The Music of Uzbekistan
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The Music of Uzbekistan (The Deben Bhattacharya Collection) [Explicit]
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Uzbekistan was the half-way point of the fabled Silk Road from the Mediterranean to Xian in China. The music, which was recorded in 1970 in Tashkent by ethnomusicologist Deben Bhattacharya, recalls the ancient oriental beauty and mystery. Traditional instruments: chang (dulcimer), rubab (lute), dutar (lute), ney (flute), doira (frame drum) and more.
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Yesterday I reviewed my other cd from Uzbekistan and I mentioned this disc in that review. In trying to be brief I think I sounded a bit harsh against this cd. To explain... this disc was recorded in 1970 when Uzbekistan was under Soviet rule and travel by foreigners was problematic. Due to that, Deben did not have the wide-ranging musical access that he often enjoyed elsewhere. His solution? Record the National Folk Music Orchestra of Uzbekistan for at least some of the tracks. That has its ups and downs. As I mentioned yesterday, for me, sometimes the effect is that of a folk-music repertory company. The radio orchestra often does not have the gut-punching emotional immediacy that the true folk musicians possess. In American terms, it's kind of like the difference between the stylized "folk music" (as a genre) by the Kingston Trio, vs. the real, and emotionally haunting power of, say, Clarence Ashley or Dock Boggs at their best. It's two different worlds.
Having said that, it's not as if the orchestra tunes are fluff. I love the melody of the first track, and in the case of the final track, every time I hear it I close my eyes and it's as if a documentary of one of those gigantic Soviet-era military parades is flashing through my mind. No narration or anything, just images of all that weaponry and all those thousands of soldiers in formation, marching through the streets.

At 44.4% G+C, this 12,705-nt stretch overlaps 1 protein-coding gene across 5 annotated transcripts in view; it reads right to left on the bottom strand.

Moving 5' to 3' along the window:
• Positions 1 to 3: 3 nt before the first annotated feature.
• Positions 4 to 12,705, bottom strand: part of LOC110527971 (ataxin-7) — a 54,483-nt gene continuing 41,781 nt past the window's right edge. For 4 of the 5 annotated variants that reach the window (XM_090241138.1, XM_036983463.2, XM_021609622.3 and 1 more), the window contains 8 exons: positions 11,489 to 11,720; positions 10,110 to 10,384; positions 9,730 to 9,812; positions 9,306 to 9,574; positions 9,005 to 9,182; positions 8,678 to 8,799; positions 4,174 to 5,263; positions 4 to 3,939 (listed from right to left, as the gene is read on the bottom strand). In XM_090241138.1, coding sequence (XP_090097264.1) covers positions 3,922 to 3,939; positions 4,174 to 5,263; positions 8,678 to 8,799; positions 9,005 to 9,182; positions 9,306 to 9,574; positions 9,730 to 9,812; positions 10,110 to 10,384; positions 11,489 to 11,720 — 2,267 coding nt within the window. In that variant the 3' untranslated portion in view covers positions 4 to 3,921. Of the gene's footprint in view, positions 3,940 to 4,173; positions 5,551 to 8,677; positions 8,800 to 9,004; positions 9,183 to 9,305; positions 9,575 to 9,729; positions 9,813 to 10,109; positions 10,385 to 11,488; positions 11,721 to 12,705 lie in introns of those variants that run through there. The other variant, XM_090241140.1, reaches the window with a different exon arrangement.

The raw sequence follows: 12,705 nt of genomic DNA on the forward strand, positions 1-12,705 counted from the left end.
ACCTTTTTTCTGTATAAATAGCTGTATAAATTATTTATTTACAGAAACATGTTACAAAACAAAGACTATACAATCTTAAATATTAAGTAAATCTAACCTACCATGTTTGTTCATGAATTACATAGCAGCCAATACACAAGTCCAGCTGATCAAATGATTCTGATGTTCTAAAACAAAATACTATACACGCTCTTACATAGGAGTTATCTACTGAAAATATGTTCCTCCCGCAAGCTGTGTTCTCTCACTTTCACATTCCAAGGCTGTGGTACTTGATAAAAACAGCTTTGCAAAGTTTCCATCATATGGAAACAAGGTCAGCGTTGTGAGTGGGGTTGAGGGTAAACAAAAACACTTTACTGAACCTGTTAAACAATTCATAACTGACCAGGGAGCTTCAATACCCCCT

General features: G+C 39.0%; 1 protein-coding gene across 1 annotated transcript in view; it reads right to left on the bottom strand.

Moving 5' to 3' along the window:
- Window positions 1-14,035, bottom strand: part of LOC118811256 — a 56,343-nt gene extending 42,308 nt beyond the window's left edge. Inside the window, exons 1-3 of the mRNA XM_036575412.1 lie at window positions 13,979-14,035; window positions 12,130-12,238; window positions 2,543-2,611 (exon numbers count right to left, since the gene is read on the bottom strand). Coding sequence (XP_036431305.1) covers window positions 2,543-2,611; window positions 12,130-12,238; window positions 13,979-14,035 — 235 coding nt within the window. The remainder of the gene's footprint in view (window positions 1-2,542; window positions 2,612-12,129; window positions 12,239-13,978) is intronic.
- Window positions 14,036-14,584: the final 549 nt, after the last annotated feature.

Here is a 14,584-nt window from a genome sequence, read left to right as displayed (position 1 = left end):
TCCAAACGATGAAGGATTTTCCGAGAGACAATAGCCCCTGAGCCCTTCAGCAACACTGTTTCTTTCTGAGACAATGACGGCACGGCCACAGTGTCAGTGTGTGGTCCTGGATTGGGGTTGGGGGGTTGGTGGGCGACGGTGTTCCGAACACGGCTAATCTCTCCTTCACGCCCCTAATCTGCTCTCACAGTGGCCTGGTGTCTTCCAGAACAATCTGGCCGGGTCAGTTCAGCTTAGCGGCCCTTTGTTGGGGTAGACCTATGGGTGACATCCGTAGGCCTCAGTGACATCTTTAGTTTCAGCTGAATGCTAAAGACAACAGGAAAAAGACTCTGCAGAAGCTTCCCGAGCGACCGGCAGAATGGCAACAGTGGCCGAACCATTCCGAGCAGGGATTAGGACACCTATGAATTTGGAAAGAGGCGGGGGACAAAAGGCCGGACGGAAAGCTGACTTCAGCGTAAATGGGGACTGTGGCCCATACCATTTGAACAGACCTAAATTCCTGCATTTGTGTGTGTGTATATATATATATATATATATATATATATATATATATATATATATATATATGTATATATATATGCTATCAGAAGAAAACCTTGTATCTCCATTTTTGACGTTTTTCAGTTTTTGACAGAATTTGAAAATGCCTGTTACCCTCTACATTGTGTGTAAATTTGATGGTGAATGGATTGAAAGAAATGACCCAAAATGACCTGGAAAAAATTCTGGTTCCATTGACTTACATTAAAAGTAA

Hammered-dulcimer (chang), various lutes (rubab, dutar, tanbur etc), flute (ney), drum, spike-fiddle (gidjak), etc... styles are all included here.
I do indeed prefer this disc to the Bukhara disc I reviewed yesterday. For one thing, all the various lute tracks here are unmatched by anything on that disc. Also, I just prefer this style of music. The Bukhara disc is a hybrid style of music created by the intermingling of Jewish and Muslim culture specifically in Bukhara. The music on this disc is of the more pure, widespread Muslim (I am assuming) music of Uzbekistan. I say I am assuming Muslim because although that would seem the natural choice to me (given the stylistic aesthetic of this music), there is one track where the singing reminds me of some of the Armenian singing I have heard... specifically, it makes me think of a choral version of Richard Hagopian's style of singing. Being that Christianity was part of the reason that the Armenian's suffered so dearly in the early 1900s, I just assume Richard is Christian, though I'm not positive and never memorized the liner-notes to his albums.
I'm no expert on this music, but if sounds from Uzbekistan are what you're looking for, I do recommend this disc over the Bukhara disc. My first-place recommendation would be for you to check out the Afghanistan Untouched 2-disc set that I absolutely love for its Uzbek music by people living in Afghanistan, as well as its wealth of great musics by other ethnicities in Afghanistan.